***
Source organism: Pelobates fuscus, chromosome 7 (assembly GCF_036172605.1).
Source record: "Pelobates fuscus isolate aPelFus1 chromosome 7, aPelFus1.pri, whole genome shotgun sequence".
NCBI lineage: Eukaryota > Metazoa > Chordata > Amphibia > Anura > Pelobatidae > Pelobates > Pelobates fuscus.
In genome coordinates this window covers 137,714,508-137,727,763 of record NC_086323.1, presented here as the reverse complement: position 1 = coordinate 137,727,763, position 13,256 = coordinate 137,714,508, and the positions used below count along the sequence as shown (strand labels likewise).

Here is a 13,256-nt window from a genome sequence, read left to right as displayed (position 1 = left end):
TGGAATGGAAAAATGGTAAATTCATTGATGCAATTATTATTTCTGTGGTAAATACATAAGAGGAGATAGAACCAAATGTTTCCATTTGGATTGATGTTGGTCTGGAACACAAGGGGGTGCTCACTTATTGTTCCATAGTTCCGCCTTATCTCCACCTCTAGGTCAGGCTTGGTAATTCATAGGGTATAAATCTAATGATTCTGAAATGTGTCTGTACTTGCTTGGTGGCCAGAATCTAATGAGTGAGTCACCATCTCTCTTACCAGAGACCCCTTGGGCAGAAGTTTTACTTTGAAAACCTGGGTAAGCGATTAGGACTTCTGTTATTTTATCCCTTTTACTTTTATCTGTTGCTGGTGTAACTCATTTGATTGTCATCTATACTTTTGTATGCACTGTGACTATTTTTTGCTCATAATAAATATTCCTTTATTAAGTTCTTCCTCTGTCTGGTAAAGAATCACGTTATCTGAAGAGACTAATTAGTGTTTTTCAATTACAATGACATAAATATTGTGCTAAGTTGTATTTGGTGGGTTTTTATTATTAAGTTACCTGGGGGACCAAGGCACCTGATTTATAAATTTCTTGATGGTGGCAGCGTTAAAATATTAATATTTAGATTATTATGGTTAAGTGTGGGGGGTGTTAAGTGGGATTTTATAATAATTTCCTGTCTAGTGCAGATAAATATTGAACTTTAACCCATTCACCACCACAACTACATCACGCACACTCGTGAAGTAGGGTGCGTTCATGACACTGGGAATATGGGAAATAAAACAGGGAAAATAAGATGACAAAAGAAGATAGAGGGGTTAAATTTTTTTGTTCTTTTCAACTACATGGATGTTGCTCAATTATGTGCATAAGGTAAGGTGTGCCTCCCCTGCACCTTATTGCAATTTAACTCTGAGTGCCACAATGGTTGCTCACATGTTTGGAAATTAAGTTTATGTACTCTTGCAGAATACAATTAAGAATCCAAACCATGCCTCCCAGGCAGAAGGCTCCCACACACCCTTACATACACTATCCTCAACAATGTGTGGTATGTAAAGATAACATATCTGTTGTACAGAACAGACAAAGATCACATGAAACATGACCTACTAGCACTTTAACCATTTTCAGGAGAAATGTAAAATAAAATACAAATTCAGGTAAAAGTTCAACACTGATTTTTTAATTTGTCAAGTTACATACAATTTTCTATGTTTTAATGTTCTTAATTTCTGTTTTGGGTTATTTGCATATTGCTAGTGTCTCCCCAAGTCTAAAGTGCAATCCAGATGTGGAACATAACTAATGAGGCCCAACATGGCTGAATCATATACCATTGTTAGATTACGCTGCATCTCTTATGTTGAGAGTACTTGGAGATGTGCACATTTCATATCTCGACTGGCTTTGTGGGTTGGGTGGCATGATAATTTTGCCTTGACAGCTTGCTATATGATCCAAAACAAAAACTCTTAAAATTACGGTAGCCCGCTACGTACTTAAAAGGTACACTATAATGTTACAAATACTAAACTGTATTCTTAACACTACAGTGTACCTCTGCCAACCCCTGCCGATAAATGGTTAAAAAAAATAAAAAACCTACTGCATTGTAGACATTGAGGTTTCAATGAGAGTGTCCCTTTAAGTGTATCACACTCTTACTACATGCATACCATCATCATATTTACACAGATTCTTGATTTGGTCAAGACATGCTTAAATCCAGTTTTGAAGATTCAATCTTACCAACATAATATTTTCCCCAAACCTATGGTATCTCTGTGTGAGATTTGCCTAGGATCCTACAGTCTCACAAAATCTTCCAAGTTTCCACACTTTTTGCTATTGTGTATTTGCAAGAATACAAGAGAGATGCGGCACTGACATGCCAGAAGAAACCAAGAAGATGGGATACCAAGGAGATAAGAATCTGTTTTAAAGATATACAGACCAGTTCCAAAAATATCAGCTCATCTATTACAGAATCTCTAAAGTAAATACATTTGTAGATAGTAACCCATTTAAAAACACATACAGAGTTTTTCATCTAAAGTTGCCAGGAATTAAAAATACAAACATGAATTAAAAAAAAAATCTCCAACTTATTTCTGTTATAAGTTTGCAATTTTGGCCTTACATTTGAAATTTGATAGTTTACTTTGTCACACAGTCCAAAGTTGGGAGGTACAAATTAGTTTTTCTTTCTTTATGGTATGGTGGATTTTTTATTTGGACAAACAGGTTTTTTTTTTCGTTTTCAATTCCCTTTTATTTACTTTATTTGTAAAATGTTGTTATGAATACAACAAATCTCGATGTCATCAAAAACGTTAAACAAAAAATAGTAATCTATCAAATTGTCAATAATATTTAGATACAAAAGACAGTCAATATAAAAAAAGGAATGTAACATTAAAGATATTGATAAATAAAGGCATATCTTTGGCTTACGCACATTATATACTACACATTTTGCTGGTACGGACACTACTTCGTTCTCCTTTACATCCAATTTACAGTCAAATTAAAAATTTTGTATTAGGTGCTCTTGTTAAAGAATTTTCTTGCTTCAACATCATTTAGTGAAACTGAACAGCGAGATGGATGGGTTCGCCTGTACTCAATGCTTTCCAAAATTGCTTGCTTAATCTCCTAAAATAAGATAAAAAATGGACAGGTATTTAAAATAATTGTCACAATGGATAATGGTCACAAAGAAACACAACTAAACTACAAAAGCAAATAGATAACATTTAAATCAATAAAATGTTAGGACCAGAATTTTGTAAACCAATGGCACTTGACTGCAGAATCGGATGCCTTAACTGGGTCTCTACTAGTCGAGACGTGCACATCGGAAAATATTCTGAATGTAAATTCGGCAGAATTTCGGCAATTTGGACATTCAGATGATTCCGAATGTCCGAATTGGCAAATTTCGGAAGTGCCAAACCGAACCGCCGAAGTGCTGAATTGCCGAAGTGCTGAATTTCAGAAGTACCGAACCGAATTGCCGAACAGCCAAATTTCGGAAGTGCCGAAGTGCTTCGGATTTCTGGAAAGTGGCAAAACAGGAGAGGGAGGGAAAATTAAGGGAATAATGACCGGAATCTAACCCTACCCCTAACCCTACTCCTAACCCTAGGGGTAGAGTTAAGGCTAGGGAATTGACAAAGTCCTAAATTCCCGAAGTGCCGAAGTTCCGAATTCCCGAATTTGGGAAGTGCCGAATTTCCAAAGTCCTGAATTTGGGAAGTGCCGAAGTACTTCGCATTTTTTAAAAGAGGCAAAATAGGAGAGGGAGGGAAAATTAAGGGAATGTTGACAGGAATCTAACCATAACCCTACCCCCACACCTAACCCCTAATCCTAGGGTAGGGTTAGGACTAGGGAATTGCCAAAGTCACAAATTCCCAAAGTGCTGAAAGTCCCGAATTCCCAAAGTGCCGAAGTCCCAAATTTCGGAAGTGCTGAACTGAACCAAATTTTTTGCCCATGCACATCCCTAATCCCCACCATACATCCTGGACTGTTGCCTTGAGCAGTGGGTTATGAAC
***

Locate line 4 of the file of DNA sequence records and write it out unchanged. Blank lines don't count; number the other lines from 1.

In genome coordinates this window covers 137,714,508-137,727,763 of record NC_086323.1, presented here as the reverse complement: position 1 = coordinate 137,727,763, position 13,256 = coordinate 137,714,508, and the positions used below count along the sequence as shown (strand labels likewise).